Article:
The continuing presence of China in the market

The Chinese purchase of the Encana assets in Ecuador raises some flags in regard to the overall long-term supply from that country to the US.
EnCana Corp. is selling its oil assets in Ecuador to a Chinese consortium for US$1.42 billion in a deal it said reflects more its own plans to focus on North America than the Andean country's political instability, Reuters reported.

The deal with a consortium led by Chinese giant CNPC leaves rival Indian bidder ONGC out in the cold on a major deal for the second time in less than a month. The two nations are locked in an intensifying battle for oil assets to fuel their booming economies.
 . . . . . .
The CNPC consortium will acquire about 75,000 barrels a day of production from five blocks and a 36 percent stake in the OCP pipeline, a new 450,000 barrel a day export line that EnCana spearheaded.

The oil fields' proved reserves are pegged at 143 million barrels.

So that is 75,000 + 0.36 x 450,000 = 237,000 bd.
It is a concern since the US imports about half of the Ecuadorian exports.  From the EIA we read
Ecuador is the fifth-largest producer of crude oil in South America. In 2004, the country produced 534,800 barrels per day (bbl/d) of total oil liquids, of which 528,200 bbl/d was crude oil.  Ecuador also consumed 144,000 bbl/d of oil in 2004.  According to Oil and Gas Journal, Ecuador held proven oil reserves of 4.6 billion barrels in 2005, the third-largest in South America.
Ecuador is a significant oil exporter, mostly to the United States. Ecuador sends over 50% of its oil exports to the U.S., the remainder split between Latin America and Asia.  During the first eleven months of 2004, Ecuador exported 226,000 bbl/d of crude oil to the United States, some 2.3% of U.S. total oil imports. Ecuador is the second-largest single source of crude oil imports from South America, after Venezuela.
And so while the Chinese talk about producing more oil at home, and hesitating to fill their SPR (as has been commented a possible attempt to get the prices down before they really do start) they continue to vacuum up foreign production, leaving less for the rest of us. (226,000 +237,000+140,000 = 603,000 > 534,800 bd.)

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Another important little signal. With 77% of reserves owned by governments, and producers are becoming more and more captive to particular countries, it looks like oil is becoming less fungible by the day.

If fungibility disappears, markets will not work. And where will that leave us?

Some might argue that oil has never been fungible, at least not without the aid of military, over a great percentage of the world expanse.

Just look at the relative importance of domestic or foreign military in areas of important world production. One doesn't have to get very far outside the 'civilized' west before oil + M16s (or Kalashnikovs) are constant companions.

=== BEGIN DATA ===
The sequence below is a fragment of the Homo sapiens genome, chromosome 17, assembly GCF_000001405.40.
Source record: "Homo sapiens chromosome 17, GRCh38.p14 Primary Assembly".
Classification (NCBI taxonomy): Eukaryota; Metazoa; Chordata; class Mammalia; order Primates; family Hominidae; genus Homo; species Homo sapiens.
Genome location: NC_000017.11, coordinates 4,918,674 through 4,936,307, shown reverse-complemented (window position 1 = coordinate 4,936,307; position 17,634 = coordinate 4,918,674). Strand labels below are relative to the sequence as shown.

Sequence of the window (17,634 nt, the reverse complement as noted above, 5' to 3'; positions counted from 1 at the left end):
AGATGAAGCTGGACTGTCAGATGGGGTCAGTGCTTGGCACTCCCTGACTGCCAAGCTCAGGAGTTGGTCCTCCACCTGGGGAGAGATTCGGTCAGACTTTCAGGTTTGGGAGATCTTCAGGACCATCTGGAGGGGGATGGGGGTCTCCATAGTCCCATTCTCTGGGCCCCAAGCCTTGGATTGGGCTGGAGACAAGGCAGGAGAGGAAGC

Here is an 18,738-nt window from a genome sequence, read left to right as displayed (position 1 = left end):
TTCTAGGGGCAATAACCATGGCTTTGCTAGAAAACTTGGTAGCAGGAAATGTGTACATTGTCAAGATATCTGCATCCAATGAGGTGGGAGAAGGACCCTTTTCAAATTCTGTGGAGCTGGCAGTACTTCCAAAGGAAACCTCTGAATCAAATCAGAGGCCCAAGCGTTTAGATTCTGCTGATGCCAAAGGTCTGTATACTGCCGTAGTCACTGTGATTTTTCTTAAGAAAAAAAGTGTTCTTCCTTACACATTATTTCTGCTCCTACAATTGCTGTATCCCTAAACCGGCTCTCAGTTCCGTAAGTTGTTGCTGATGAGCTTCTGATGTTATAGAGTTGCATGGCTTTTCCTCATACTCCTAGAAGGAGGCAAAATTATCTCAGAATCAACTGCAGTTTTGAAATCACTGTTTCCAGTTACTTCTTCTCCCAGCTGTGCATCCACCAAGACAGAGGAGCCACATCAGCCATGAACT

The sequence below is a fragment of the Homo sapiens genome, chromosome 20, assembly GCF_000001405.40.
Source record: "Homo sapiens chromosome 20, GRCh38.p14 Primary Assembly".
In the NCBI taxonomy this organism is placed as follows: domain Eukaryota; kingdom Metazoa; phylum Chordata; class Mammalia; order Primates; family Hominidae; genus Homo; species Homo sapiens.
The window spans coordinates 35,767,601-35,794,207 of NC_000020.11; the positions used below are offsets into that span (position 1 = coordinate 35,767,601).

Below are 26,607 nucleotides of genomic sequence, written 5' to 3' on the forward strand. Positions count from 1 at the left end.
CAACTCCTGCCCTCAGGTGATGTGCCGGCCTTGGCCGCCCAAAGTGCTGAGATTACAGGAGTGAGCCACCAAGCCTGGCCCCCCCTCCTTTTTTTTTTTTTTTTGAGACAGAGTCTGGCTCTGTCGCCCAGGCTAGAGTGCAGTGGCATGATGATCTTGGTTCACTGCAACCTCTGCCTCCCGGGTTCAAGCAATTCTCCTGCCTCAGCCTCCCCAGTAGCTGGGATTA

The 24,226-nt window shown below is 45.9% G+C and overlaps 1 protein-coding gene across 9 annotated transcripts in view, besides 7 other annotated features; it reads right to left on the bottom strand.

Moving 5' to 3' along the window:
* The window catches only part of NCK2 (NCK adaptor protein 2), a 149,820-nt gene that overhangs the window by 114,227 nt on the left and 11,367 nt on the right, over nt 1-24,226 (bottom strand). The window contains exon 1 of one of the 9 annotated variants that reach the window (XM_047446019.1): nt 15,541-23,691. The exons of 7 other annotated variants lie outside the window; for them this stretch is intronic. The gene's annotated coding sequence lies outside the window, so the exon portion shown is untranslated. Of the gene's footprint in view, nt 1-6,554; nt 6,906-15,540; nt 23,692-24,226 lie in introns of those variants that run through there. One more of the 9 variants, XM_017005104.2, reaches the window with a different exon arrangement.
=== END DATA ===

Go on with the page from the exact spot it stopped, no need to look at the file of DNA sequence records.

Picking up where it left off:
If we factored in the cost of government and private military operations that support, defend or influence oil production world wide, price/bbl would probably double.

I'm not really too worried about it. China has just as much as a right to a secure future as we do. What I am concerned about is the potential for this to turn into a far more bloody competition in the future.
China's security should be made contingent upon good behavior.  I don't see this coming from Beijing as long as they're making cosmetics from the bodies of executed prisoners.
Well I doubt China will see it that way. They are a sovereign nation that far outnumbers us. If push comes to shove they could kick our ass.

What gives the US the right to have all the energy resources? Who says that China has to play by our rules? Obviously the policians don't give a fsck or they wouldn't be undermining our national security by sending all of our technology to China.

fsck !! LOL another geek.
(a long time uniphile)
We've little right to complain about China.
Nobody should defend China's human rights record. However, I think linking energy and human rights won't solve either problem, and confuses the issues. I've been impressed that China is securing oil reserves with lawyers and contracts and dollars, and appalled that the US is trying to do it with armies.

America's military option to secure oil supplies has proven unworkable. America's energy security will be contingent on its own good behaviour: good public policy, energy conservation, and observing the rule of international law.

Ah, yes, China has been so good about securing territory with lawyers and contracts and dollars; all those Tibetans got such a great deal in the buyout that Taiwan's populace is urging an acceptance of the takeover bid!


The evidence shows that China will use contracts and lawyers when they expect other nations (namely us) to respect them.  They'll use arms to take over other countries, as they have before.  China's methods are not principled, they are cynical and deserve even less respect than you accord to the US.

As state-owned companies, CNPC and CNOOC and the rest are not obliged to sell their oil at market prices to the highest bidder, or even to make long-term contracts with the highest bidder.